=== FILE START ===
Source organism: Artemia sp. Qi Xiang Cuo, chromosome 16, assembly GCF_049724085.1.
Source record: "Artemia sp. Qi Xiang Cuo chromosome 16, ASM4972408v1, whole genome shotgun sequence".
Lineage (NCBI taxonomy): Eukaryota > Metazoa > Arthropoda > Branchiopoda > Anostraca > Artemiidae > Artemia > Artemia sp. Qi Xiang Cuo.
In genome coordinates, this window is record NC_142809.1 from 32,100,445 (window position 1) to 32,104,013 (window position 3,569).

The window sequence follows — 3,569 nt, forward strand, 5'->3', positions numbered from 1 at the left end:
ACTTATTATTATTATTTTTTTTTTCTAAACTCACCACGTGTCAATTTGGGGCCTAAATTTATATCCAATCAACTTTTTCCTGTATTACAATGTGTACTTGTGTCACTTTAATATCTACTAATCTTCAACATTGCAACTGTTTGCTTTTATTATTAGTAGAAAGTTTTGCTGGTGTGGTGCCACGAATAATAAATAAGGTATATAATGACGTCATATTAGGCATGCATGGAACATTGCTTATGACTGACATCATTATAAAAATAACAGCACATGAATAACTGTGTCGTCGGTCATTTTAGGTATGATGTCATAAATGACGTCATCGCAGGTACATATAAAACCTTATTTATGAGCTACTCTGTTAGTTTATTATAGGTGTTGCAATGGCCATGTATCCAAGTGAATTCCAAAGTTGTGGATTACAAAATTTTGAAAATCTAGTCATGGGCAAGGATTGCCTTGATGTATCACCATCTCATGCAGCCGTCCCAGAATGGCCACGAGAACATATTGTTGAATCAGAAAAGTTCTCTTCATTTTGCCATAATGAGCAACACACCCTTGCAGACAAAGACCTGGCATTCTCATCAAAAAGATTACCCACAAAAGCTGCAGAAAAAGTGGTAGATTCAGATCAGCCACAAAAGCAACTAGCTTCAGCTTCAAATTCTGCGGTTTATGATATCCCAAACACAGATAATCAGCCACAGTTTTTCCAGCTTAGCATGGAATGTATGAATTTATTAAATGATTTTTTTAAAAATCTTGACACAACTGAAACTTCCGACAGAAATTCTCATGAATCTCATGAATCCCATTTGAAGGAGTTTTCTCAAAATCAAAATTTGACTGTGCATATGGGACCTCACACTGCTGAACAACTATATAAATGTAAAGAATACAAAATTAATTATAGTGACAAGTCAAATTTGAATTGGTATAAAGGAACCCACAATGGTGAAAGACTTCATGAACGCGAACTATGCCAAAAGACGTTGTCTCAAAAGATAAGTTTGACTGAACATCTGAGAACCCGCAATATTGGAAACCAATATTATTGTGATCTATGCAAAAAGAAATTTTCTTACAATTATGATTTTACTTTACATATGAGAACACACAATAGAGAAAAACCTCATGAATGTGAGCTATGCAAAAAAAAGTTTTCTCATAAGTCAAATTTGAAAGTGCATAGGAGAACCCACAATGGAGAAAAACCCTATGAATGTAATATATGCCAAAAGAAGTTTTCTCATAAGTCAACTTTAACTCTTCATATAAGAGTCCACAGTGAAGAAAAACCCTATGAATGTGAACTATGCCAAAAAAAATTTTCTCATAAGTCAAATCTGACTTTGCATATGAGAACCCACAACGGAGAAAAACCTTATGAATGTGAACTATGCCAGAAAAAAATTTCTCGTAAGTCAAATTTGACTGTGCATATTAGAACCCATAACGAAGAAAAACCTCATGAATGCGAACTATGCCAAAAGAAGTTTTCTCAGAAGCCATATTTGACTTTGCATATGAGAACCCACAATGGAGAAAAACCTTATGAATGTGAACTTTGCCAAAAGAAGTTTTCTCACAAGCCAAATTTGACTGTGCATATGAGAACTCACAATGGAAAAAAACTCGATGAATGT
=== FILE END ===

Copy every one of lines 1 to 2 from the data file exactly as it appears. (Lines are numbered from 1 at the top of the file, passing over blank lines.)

Source organism: Artemia sp. Qi Xiang Cuo, chromosome 16, assembly GCF_049724085.1.
Source record: "Artemia sp. Qi Xiang Cuo chromosome 16, ASM4972408v1, whole genome shotgun sequence".